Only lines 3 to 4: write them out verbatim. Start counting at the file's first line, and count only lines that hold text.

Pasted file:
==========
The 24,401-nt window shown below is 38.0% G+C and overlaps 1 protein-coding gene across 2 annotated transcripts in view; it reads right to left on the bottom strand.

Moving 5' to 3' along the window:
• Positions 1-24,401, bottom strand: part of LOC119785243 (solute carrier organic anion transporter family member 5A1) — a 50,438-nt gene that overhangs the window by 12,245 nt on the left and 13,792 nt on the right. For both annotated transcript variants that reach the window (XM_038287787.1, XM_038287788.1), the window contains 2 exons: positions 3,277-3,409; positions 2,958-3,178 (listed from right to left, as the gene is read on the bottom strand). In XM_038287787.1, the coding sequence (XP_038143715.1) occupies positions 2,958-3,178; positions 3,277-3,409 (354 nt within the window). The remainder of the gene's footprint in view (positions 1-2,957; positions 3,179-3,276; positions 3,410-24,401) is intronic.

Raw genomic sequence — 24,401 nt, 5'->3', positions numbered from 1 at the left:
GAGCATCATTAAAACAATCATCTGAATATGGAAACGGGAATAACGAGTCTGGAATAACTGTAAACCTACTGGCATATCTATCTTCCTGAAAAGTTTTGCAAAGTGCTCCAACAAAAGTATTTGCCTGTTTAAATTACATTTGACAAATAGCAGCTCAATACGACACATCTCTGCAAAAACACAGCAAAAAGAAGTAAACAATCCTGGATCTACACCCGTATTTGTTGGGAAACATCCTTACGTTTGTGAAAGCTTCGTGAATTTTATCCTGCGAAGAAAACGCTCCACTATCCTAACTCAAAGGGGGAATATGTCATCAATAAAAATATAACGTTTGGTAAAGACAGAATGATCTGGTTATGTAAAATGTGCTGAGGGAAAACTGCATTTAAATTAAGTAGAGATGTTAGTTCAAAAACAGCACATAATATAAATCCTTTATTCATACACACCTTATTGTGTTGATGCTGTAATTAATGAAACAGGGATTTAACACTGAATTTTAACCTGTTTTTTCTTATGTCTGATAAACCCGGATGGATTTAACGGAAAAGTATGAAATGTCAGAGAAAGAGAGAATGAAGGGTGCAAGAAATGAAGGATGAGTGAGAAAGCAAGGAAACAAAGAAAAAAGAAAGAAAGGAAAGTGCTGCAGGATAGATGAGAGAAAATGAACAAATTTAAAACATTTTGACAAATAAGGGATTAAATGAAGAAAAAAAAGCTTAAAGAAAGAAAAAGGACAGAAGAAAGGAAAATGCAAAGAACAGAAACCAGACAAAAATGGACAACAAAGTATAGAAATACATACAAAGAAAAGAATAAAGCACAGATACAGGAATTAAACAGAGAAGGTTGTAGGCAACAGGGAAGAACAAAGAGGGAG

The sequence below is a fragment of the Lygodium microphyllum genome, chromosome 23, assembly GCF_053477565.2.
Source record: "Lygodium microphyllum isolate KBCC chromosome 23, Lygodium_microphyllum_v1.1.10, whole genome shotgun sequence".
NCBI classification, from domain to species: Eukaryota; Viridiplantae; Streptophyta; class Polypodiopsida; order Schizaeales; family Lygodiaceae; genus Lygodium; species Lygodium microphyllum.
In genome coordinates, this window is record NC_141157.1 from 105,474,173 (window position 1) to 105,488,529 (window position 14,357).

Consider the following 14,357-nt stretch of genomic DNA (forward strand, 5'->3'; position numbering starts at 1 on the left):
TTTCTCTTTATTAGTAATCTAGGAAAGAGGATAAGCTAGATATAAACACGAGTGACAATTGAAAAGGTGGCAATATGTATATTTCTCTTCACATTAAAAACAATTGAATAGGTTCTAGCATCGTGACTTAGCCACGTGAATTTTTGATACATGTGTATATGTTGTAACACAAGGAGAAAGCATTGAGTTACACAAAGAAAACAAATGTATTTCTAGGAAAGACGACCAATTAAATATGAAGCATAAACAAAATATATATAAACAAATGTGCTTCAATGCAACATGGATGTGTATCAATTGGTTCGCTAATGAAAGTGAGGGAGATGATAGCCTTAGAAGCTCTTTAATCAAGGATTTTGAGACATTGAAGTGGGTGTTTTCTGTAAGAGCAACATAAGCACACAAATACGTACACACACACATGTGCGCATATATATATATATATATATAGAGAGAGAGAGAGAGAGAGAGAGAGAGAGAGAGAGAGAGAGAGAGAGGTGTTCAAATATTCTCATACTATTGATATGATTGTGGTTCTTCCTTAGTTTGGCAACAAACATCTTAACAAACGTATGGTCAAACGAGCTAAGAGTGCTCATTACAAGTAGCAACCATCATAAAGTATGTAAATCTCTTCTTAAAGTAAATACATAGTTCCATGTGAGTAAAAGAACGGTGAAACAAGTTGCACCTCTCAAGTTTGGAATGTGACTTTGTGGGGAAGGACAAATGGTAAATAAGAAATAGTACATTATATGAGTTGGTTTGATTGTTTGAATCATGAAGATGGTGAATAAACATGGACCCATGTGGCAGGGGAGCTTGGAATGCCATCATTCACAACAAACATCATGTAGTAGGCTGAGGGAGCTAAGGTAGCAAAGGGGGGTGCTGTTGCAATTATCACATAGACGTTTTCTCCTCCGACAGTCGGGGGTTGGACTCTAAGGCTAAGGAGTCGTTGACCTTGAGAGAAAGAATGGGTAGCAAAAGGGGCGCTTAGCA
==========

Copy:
• Positions 1-24,401, bottom strand: part of LOC119785243 (solute carrier organic anion transporter family member 5A1) — a 50,438-nt gene that overhangs the window by 12,245 nt on the left and 13,792 nt on the right. For both annotated transcript variants that reach the window (XM_038287787.1, XM_038287788.1), the window contains 2 exons: positions 3,277-3,409; positions 2,958-3,178 (listed from right to left, as the gene is read on the bottom strand). In XM_038287787.1, the coding sequence (XP_038143715.1) occupies positions 2,958-3,178; positions 3,277-3,409 (354 nt within the window). The remainder of the gene's footprint in view (positions 1-2,957; positions 3,179-3,276; positions 3,410-24,401) is intronic.

Raw genomic sequence — 24,401 nt, 5'->3', positions numbered from 1 at the left: